As of April 2019, there are still almost 40,000 people in the UK living in high rise buildings that have the same ACM cladding that Grenfell was wrapped in. The Government issued a ban in November 2018 on the use of ACM cladding since Grenfell; however, that doesn’t apply to existing buildings, only new buildings. It is a strong recommendation and advisement that those high rise buildings which are using ACM cladding have it replaced.
The government has recently allocated £400m to help social sector landlords to safely replace the ACM cladding. As a result of the funding, all social sector high rise blocks have either removed their cladding or have put a plan together to remove it.
However, two years on from the fire, just 10 private high rise residential buildings have taken action on replacing the material. No funding has been allocated for privately owned high rises and it is the responsibility of the owners and developers to pay out for the replacement of the cladding. The cost can be as much as £3 billion, but it is emerging that many owners are passing this cost onto the leaseholders instead.
Residents to pay for cladding
As their house value drops, leaseholders of the flats in privately owned high rise buildings are stuck in limbo as many owners are refusing to pay out the millions to fund the changes to the cladding. Instead, they have put interim safety measures into place, with the use of round the clock fire warden patrols, to help the residents feel safer, but this is another cost which will ultimately come back to the residents to cover.
The Ministry of Housing, Communities and Local Government (MHCLG) have spoken of the importance of making people feel safe in their homes and have stated that “we have repeatedly made clear that building owners and developers must replace dangerous cladding quickly and leaseholders must be protected from these costs.”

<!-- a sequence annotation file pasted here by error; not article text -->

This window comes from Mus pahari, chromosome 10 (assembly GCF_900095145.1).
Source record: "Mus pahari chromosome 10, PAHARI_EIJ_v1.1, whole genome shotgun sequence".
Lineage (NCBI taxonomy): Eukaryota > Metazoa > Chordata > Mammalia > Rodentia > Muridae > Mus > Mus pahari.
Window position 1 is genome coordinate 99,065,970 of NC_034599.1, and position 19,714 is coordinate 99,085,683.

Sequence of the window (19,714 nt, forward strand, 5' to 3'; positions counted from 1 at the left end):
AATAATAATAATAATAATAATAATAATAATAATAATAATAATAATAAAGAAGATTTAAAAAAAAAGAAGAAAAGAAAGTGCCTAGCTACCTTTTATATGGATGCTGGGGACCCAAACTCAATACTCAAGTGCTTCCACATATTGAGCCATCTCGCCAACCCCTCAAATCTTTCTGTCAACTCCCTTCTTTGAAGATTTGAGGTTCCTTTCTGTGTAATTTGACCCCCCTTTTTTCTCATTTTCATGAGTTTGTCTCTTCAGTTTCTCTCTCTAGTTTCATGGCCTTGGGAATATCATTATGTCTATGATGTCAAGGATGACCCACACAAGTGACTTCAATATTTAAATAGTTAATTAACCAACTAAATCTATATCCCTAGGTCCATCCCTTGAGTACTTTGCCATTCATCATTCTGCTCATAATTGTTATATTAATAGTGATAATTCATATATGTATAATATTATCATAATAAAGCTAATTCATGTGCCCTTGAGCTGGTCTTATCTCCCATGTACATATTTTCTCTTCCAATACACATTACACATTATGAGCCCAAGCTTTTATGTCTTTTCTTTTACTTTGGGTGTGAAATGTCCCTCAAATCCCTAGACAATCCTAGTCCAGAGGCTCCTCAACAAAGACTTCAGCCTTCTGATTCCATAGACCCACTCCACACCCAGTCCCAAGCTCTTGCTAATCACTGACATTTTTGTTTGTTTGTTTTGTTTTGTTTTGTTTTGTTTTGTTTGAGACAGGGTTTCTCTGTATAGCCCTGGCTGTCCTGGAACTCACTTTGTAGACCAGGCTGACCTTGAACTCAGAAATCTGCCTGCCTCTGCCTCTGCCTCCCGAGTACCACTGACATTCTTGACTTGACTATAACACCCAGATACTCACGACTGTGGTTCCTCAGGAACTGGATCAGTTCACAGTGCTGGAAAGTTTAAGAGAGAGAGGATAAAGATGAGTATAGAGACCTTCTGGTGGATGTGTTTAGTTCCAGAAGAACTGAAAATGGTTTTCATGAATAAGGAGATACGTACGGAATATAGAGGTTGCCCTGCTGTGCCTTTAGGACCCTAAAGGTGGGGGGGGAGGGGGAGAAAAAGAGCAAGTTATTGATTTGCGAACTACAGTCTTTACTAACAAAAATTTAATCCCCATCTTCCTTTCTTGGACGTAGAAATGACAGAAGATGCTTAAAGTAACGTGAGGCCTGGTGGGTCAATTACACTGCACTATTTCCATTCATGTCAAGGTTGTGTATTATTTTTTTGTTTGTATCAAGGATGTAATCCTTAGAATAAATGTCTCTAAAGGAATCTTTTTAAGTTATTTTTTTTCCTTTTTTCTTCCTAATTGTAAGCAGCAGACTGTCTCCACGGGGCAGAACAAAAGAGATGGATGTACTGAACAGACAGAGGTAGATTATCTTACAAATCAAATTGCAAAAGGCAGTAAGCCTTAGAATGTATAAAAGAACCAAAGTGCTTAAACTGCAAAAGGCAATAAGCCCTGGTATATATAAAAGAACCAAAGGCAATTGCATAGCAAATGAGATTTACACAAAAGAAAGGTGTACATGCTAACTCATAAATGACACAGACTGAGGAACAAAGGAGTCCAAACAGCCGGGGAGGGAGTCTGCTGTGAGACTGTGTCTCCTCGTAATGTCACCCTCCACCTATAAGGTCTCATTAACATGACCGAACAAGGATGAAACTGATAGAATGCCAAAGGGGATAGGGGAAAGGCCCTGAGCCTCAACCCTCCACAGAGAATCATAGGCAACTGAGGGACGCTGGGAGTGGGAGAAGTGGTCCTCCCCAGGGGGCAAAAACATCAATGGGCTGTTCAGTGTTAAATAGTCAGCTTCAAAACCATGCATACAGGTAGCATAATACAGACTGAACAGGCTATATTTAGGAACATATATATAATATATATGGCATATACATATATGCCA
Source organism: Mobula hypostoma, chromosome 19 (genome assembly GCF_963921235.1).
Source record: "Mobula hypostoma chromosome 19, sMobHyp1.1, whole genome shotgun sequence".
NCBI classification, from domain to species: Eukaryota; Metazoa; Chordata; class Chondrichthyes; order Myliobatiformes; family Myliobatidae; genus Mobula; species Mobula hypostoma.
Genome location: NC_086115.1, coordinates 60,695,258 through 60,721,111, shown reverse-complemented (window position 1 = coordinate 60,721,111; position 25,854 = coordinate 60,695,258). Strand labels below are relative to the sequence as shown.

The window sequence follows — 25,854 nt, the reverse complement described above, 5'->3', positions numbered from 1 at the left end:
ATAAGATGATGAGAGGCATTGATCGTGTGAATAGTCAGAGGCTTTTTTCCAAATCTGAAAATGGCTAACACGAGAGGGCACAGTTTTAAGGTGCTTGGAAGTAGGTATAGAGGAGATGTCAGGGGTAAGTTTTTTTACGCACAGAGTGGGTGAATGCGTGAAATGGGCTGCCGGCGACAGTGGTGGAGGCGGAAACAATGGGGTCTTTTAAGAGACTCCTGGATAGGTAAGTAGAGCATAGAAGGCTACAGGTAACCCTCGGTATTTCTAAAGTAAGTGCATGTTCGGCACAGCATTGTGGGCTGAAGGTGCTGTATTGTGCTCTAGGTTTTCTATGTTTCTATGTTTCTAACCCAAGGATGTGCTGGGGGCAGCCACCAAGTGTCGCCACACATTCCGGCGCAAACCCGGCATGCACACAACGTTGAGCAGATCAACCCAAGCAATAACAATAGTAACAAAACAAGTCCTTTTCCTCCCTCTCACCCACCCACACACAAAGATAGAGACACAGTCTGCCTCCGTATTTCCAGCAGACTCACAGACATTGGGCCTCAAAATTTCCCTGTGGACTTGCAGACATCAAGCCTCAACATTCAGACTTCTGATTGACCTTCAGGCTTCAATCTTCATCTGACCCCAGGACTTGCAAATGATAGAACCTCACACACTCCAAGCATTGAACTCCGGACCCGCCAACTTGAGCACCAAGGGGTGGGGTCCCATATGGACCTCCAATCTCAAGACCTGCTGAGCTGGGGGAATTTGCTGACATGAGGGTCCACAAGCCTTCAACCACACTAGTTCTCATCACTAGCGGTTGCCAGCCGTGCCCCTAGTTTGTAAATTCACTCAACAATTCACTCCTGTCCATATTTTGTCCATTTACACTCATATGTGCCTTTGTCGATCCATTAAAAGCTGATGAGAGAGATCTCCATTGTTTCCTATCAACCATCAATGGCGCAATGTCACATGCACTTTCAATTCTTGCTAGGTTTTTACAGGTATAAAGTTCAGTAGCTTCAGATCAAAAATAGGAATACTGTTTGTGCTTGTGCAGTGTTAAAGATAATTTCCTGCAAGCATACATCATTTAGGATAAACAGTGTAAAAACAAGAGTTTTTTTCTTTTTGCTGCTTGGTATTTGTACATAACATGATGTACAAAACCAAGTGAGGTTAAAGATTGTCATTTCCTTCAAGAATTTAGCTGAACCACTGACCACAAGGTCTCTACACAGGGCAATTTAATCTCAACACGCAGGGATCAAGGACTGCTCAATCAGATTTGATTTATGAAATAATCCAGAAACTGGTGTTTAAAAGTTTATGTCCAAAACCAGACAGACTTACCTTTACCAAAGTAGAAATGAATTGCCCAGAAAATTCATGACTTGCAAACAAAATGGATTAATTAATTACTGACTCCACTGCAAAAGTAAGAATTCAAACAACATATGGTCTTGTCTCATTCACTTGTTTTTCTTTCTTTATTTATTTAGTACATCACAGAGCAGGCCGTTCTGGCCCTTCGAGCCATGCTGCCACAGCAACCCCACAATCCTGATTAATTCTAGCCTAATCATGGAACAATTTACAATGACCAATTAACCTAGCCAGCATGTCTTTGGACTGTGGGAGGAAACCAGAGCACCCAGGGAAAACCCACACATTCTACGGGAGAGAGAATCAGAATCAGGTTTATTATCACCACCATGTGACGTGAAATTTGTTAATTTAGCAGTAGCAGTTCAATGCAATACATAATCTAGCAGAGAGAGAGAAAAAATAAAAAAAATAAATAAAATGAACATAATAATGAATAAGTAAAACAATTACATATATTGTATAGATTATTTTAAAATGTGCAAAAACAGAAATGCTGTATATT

Leaseholders in privately owned blocks have been advised by the housing minister that they are able to contest these bills in court, if they are deemed unreasonable.
What is happening in the future
Recently, it had been called for sprinklers to be installed in all social housing tower blocks, by London Fire Brigade, as a way to slow down the spread of fire, giving residents more time to escape.
It became a legal requirement in England within the 2007 Building Regulations that every new residential tower blocks over 30 metres tall should be equipped with sprinklers, yet it is reported that fewer than 1% of council tower blocks have sprinklers fitted.
Throughout the whole of the UK, it is not a requirement for existing tower blocks to retroactively have a sprinkler system installed. But that hasn’t stopped a number of councils who have answered the call for sprinklers. Croydon Council, Wandsworth Council and Birmingham Council have all announced lengthy programmes to have them installed in a number of their existing blocks.
From the tragedy of Grenfell, it has been an awakening for many large developers and has helped raise awareness of the current Building Regulations. We look ahead to the introduction of the JCA, to enforce simpler regulations for buildings and ultimately lead to safer homes for residents.